8:11 AM ET
- Jeremy FowlerESPN Staff Writer Close
- ESPN staff writer
- Previously a college football reporter for CBSSports.com
- University of Florida graduate
No one does delayed Christmas bonuses quite like the NFL.
A star rookie quarterback, a Super-Bowl-winning center and a recent retiree are among NFL players earning big money in performance-based pay this week.
Here's how it works: Each team has $3.995 million of performance pay that it distributes to players whose playing time is disproportionate to their salaries. As it should be — the lowest paid who do the most work get more coin.
Depending on snap counts, a player can buy a house or an Applebee's dinner (hi, Chad Henne) with that money.
Things are looking up. For 2015, eight NFL players eclipsed $300,000 in performance-based pay. In 2016, 17 players hit the mark, including four who made back-to-back appearances on the list. And this isn't counting an additional veterans-only pool that pays more than $90,000 in some cases.
Here's the breakdown, which is sure to make everyone feel better about tax season.
Brian Poole, CB, Falcons
Dak Prescott, QB, Cowboys
This is just a tease of the money Prescott can earn in endorsements and future salary as the Cowboys' shiniest star.
Anthony Brown, CB, Cowboys
Brown started nine games as a rookie, resulting in a serious increase from his $450,000 salary as a sixth-round pick.
Ricardo Allen, S, Falcons
A member of the back-to-back $300K club, Allen has earned nearly $750,000 in additional pay over the past two seasons, including $87,000 from this year's veteran pool.
David Andrews, C, Patriots
See, coach Bill Belichick is a cheerful giver after all. Andrews' bottom line hits $424,000 thanks to both pools — and a great NFL success story.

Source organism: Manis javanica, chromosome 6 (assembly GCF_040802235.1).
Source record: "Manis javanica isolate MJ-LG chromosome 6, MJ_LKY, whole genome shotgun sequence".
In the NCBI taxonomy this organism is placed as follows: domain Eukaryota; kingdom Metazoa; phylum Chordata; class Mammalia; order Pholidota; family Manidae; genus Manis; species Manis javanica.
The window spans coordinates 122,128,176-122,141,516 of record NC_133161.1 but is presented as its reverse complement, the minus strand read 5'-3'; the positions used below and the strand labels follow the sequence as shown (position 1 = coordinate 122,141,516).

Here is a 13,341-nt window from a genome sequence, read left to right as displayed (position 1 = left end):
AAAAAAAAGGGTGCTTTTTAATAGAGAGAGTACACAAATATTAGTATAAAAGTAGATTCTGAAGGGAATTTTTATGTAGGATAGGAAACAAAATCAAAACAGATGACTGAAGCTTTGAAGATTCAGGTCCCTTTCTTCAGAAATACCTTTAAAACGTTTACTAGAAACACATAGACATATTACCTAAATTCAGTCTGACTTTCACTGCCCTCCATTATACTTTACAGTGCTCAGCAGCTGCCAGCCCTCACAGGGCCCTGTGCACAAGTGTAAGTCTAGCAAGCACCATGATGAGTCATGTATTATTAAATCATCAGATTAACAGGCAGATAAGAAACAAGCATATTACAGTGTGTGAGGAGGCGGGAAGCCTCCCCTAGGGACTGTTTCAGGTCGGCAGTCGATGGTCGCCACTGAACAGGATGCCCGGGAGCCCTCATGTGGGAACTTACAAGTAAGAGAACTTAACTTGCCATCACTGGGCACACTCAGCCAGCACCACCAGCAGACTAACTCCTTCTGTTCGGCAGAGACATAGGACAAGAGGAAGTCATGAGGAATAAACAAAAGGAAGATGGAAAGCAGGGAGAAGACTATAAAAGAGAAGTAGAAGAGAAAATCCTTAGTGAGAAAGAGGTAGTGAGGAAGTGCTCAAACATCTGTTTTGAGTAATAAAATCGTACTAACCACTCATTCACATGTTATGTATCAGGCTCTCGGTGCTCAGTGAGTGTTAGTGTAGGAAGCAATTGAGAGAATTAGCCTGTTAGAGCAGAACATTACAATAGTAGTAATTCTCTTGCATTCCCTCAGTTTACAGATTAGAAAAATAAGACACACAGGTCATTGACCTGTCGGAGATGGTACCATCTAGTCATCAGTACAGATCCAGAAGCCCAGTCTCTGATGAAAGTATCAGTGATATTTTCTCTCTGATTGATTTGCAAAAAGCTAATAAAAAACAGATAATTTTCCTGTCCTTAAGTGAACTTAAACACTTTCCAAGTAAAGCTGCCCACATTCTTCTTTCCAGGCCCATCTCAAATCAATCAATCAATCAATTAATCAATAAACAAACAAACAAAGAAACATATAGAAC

Jalen Mills, CB, Eagles
The Eagles don't always spend wisely this time of year (see: Daniel, Chase) but this seems worth the investment. Another productive rookie with a spring-cleaning check.
Trent Brown, OT, 49ers
Slogging through last season's brutal 49ers offense deserves hazard pay. This will do.
Zach Orr, LB, Ravens
Orr retired at age 24 because of a neck and spinal condition, and though his playmaking will be missed, he'll eclipse $400,000 in new money on his way out. Orr woke up to news of a "nice little check" Wednesday.
Alejandro Villanueva, LT, Steelers
After leading the Steelers with 1,151 snaps played, Big Al should go buy some big stuff.
Andrew Adams, S, Giants
Thirteen starts, 46 tackles, five pass deflections and enough for a healthy down payment on a lovely three-bedroom New Jersey condo.
Chad Henne, QB, Jaguars
This is the equivalent to the NFL's participation trophy. At least Blake Bortles' backup just signed a one-year, $3.5 million extension.
Tony Romo, QB, Cowboys
Just enough for Romo to download more Bob Dylan songs for his Instagram free-agency updates.
Jamil Douglas, G, Dolphins
South Beach is expensive. This one-game payout is barely enough for a night out.
Chase Daniel, QB, Eagles
Clearly, Daniel gave his all on those six snaps played in 2016.
AJ McCarron, QB, Bengals
What did McCarron do to deserve a 14,200 percent bonus decrease from last year's $93,564.88? Um, well, this is the cost of Andy Dalton staying healthy.
What's the point?
Matt Ryan, QB, Falcons
This brings Ryan's adjusted compensation to $23,756,240. That last bit is just what the Falcons needed to avoid a potential holdout.
Odell Beckham Jr., WR, Giants
Does OBJ really need more bonus pay than 40 of his teammates? Like, really? Spread this wealth to the vet-minimum guys.
Darrelle Revis, CB, Jets
Go ahead and double-tax this amount based on last season's play.
James White, RB, Patriots
The close second for Super Bowl MVP doesn't need Tom Brady's truck. He can buy multiple with this haul.